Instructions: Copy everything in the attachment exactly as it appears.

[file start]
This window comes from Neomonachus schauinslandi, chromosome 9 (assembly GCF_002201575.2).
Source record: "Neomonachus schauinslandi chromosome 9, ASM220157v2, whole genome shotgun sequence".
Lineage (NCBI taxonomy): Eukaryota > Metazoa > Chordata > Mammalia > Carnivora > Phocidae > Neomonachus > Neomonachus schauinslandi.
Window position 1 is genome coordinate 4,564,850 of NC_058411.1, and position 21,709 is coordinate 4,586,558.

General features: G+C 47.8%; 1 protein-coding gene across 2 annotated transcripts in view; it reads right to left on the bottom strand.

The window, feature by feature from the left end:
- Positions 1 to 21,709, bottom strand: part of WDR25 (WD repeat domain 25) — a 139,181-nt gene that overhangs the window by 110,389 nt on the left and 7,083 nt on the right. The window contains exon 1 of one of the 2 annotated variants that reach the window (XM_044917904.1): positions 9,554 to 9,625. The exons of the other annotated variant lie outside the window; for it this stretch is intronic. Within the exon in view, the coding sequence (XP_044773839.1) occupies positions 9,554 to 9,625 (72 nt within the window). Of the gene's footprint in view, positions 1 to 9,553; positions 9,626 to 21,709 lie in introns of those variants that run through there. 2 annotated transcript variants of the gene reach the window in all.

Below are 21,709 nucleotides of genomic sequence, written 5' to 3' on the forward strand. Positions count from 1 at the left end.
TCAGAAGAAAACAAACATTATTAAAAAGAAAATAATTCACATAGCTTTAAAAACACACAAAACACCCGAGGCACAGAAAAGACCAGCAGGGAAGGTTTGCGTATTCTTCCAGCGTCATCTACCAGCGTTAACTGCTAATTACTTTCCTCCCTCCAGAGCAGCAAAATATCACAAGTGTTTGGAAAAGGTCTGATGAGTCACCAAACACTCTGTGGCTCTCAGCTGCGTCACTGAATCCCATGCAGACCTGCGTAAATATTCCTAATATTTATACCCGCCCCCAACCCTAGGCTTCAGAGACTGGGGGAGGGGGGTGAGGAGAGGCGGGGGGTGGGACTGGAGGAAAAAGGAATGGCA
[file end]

This window comes from Neomonachus schauinslandi, chromosome 9 (assembly GCF_002201575.2).
Source record: "Neomonachus schauinslandi chromosome 9, ASM220157v2, whole genome shotgun sequence".
Lineage (NCBI taxonomy): Eukaryota > Metazoa > Chordata > Mammalia > Carnivora > Phocidae > Neomonachus > Neomonachus schauinslandi.
Window position 1 is genome coordinate 4,564,850 of NC_058411.1, and position 21,709 is coordinate 4,586,558.

General features: G+C 47.8%; 1 protein-coding gene across 2 annotated transcripts in view; it reads right to left on the bottom strand.

The window, feature by feature from the left end:
- Positions 1 to 21,709, bottom strand: part of WDR25 (WD repeat domain 25) — a 139,181-nt gene that overhangs the window by 110,389 nt on the left and 7,083 nt on the right. The window contains exon 1 of one of the 2 annotated variants that reach the window (XM_044917904.1): positions 9,554 to 9,625. The exons of the other annotated variant lie outside the window; for it this stretch is intronic. Within the exon in view, the coding sequence (XP_044773839.1) occupies positions 9,554 to 9,625 (72 nt within the window). Of the gene's footprint in view, positions 1 to 9,553; positions 9,626 to 21,709 lie in introns of those variants that run through there. 2 annotated transcript variants of the gene reach the window in all.

Below are 21,709 nucleotides of genomic sequence, written 5' to 3' on the forward strand. Positions count from 1 at the left end.
TCAGAAGAAAACAAACATTATTAAAAAGAAAATAATTCACATAGCTTTAAAAACACACAAAACACCCGAGGCACAGAAAAGACCAGCAGGGAAGGTTTGCGTATTCTTCCAGCGTCATCTACCAGCGTTAACTGCTAATTACTTTCCTCCCTCCAGAGCAGCAAAATATCACAAGTGTTTGGAAAAGGTCTGATGAGTCACCAAACACTCTGTGGCTCTCAGCTGCGTCACTGAATCCCATGCAGACCTGCGTAAATATTCCTAATATTTATACCCGCCCCCAACCCTAGGCTTCAGAGACTGGGGGAGGGGGGTGAGGAGAGGCGGGGGGTGGGACTGGAGGAAAAAGGAATGGCA